Anonymous Coward | more than 7 years ago | (#17808772)

Now if they could only go after this Col. Motumbwe who keeps emailing me about his bank...

the popup comes in --- (4, Funny)

notoriousE (723905) | more than 7 years ago | (#17808796)

"there is a problem with your registry, click here to get a NEW BLACKBERRY from Cingular!"

meanwhile.. (5, Funny)

Anonymous Coward | more than 7 years ago | (#17808826)

.. A homeless man in N.Y.C was charged 400,000 per music download by the MAFIAA. He said he doesn't even own a computer.

$35K? How about $350 million? (1)

liftphreaker (972707) | more than 7 years ago | (#17808840)

35K is not even a slap on the wrist. It's pocket change for Cingular, and this will only encourage them to do more nasty stuff like this since they can get away with nothing. How about a $350 million fine instead?

Re:$35K? How about $350 million? (1)

Joebert (946227) | more than 7 years ago | (#17810008)

The 35K is to cover investigative costs, ect.

That pales in comparison to the business they've just lost by getting caught with their pants down like this though.

Exclusive contract for the iPhone ?
I don't want an iPhone if I have to use a carrier that puts adware on my stuff.
Is that why it's not going to allow 3rd party applications on it ?
They don't want me finding the adware they've put on it ?

This little blunder raises alot of questions.

Re:$35K? How about $350 million? (1)

camperslo (704715) | more than 7 years ago | (#17821460)

I don't want an iPhone if I have to use a carrier that puts adware on my stuff.

Considering that most others also despise adware, I think it is fair to expect that Apple will put some additional pressure on Cingular to clean up their act. Apple can be demanding of those they do business with. Apple is more likely to have some effect than us lowly consumers.

Apple has shown itself to be one of the more sensitive companies when it comes to anticipating and paying attention to what consumers like (and hate). Such behavior really makes good business sense, but the larger telecommunications companies (phone/cellular/ISP/cable etc) seem to feel they're big enough that it doesn't matter.

An example of where Apple stood out ahead of the pack comes to mind in the case of banner ads. Some sites run movieclips or animation (usually Flash) that start playing on their own and are often very annoying (especially those with audio).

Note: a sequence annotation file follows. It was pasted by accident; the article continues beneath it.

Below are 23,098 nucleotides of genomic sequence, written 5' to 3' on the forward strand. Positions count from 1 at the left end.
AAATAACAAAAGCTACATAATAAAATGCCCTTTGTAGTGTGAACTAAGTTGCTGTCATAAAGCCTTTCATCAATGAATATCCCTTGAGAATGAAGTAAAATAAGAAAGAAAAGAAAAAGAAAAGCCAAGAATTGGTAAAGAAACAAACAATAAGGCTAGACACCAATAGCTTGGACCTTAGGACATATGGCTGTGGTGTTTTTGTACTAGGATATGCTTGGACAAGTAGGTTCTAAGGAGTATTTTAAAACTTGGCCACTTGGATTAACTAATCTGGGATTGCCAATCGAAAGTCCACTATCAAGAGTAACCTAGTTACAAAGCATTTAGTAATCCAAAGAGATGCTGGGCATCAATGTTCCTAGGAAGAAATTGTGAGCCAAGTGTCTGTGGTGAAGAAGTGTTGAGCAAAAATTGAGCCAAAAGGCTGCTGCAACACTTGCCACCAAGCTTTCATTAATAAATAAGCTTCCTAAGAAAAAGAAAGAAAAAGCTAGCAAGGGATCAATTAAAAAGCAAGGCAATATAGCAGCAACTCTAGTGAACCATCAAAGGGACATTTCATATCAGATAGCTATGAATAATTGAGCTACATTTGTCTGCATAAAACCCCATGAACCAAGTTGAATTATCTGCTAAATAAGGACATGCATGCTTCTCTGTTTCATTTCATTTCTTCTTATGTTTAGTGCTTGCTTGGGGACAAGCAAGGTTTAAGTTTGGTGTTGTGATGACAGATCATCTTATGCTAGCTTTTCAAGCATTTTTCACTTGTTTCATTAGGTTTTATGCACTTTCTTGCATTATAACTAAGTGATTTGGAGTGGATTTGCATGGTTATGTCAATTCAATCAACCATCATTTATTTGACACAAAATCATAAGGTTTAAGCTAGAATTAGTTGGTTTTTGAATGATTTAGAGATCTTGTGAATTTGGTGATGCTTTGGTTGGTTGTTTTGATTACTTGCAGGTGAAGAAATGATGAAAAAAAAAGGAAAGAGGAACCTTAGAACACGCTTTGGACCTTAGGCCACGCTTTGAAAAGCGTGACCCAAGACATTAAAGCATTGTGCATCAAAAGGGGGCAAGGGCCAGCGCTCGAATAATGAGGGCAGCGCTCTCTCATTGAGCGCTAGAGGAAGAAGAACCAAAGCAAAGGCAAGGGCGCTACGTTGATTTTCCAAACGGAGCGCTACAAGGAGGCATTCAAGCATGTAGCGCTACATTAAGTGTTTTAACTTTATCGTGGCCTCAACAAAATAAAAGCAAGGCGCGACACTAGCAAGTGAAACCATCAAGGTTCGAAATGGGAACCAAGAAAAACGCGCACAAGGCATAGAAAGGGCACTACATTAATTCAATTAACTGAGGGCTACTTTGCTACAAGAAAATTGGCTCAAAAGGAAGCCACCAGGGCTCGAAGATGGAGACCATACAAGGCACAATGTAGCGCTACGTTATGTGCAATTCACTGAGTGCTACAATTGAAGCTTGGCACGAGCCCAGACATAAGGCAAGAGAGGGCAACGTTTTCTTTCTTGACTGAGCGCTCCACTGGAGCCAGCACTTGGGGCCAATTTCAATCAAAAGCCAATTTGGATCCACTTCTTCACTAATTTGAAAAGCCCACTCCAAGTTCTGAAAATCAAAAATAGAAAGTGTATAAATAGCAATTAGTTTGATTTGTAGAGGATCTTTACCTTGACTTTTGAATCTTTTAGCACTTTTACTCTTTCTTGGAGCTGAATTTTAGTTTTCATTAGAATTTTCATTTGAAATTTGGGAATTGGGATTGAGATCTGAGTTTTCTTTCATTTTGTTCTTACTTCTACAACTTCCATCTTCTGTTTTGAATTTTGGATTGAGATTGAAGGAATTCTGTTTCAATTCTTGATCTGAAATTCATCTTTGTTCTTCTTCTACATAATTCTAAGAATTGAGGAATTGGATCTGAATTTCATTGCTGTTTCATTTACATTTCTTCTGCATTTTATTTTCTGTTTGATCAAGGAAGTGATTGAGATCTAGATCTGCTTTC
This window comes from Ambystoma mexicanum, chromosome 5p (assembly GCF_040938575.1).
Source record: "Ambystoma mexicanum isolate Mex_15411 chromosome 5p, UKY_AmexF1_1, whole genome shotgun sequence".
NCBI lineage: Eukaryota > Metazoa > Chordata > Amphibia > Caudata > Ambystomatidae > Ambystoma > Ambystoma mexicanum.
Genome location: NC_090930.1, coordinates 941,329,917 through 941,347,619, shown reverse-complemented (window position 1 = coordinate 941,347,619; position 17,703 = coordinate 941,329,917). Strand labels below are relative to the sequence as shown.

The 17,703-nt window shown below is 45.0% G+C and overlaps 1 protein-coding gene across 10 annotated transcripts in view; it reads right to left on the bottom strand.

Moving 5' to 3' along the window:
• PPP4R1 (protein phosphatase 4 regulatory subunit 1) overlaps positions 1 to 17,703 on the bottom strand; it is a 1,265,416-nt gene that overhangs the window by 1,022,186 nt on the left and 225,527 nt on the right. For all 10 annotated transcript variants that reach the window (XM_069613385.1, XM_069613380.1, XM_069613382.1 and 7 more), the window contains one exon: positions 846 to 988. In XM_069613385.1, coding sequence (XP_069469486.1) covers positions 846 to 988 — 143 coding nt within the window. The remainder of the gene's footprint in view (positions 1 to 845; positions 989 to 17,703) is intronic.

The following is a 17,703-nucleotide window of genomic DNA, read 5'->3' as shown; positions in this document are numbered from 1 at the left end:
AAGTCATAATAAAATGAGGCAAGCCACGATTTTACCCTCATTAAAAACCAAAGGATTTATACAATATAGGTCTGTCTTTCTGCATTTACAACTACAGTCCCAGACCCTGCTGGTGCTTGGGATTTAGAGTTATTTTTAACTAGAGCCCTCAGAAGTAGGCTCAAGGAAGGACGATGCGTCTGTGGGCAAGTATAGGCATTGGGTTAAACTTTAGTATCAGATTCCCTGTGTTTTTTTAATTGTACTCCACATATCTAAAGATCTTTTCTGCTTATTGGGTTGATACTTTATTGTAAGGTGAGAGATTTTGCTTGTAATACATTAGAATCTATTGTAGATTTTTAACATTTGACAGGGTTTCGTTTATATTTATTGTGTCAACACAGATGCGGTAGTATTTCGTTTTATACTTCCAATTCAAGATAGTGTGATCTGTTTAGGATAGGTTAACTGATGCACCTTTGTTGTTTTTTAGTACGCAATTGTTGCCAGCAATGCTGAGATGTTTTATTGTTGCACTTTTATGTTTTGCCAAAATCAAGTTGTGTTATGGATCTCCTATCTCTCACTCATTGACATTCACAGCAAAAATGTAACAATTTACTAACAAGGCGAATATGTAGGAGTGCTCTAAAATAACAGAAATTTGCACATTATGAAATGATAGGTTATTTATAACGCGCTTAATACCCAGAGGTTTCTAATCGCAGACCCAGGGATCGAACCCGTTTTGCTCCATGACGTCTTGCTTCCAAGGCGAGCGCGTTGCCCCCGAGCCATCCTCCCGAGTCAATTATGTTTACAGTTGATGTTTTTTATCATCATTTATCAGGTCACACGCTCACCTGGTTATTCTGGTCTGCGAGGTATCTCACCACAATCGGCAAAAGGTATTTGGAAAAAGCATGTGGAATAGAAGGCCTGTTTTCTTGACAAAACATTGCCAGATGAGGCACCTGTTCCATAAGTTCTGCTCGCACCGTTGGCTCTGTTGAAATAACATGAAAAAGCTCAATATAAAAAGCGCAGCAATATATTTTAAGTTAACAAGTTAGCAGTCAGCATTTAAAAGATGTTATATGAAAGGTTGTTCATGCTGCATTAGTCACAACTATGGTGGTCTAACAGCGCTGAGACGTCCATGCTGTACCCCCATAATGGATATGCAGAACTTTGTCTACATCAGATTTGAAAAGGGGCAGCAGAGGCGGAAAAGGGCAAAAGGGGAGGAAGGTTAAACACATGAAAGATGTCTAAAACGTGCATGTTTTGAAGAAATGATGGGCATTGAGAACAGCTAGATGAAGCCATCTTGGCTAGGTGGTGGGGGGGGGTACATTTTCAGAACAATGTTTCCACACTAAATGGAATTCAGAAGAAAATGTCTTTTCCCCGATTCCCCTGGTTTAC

Ads containing an Apple video were among the first I saw that used a PLAY button, actually giving me a choice if I wanted them to play. They also don't repeat endlessly. While I've never seen the annoying buzzing "swat the fly, win a prize" type ads on Slashdot, there have been some of those Flash animations that run endlessly. Left with such a page open, my older laptop gets hot, turns on the fan, and runs the battery down noticeably faster. That isn't the way to endear me to a product or site.

Of course, with the changes in Washington, it is a good time for all of us to whine loudly to our elected officials about every form of tech-related injustice, whether it be restraint of trade/competition in the cellular business through unreasonable use of long contracts, opt-out practices in selling personal info, or FCC regulatory changes that brought us infomercials, drug ads, reduced diversity and depth in local news... and continued PAID political ads (without which most of the soul-selling campaign finance behaviour wouldn't occur).

Is that why it's not going to allow 3rd party applications on it ?
They don't want me finding the adware they've put on it ?


Apple is likely having to fight AT&T over offering some functionality, but I expect they'll be able to go beyond what others have been able to do. For reasons of stability a phone shouldn't be a totally open platform. Odds are good we'll see some well-tested Apple blessed enhancements made available, perhaps in a way similar to the games offered for recent iPods.
If there is adware, I don't see why you'd need a 3rd party app to find it. Adware would likely find YOU.
Macs certainly are no haven for adware, there isn't any reason to believe Apple would choose to make it a problem in any of their other products. More ligitimate exposure, perhaps through Google and under user control, is what the iPhone demo suggested. There's nothing wrong with making it easy to locate and call your local Starbucks or pizza shop.

(I wonder if anyone has ever patented the idea of having a phone let out trace scents of pizza or other foods to motivate users that are near a vendor... hmmmm. All this talk about evil deeds leads to some evil ideas I guess.)

Re:$35K? How about $350 million? (1)

Adambomb (118938) | more than 7 years ago | (#17818102)

Congressman: The AG is right! Adware is a horrible vice!
Congressman 2: Adware killed my father and raped my mother!

[Gasps]

Congressman Frank: Gentlemen, I propose we send a message to tobacco companies everywhere by fining these companies infinity billion dollars!

Congressman 3: That's the spirit, Frank! But I think a real number might be more effective. All in favor of fining these evil telecom giants $100 million, say "Aye"!

AKA Taxes? (0)

Anonymous Coward | more than 7 years ago | (#17808888)

Who gets this money?

RE: Who would install anything from them? (0)

Anonymous Coward | more than 7 years ago | (#17808912)

Why would one need to install anything from these companies? Does anyone know any more details?

The article is pretty light on the details...

not even a bother (1)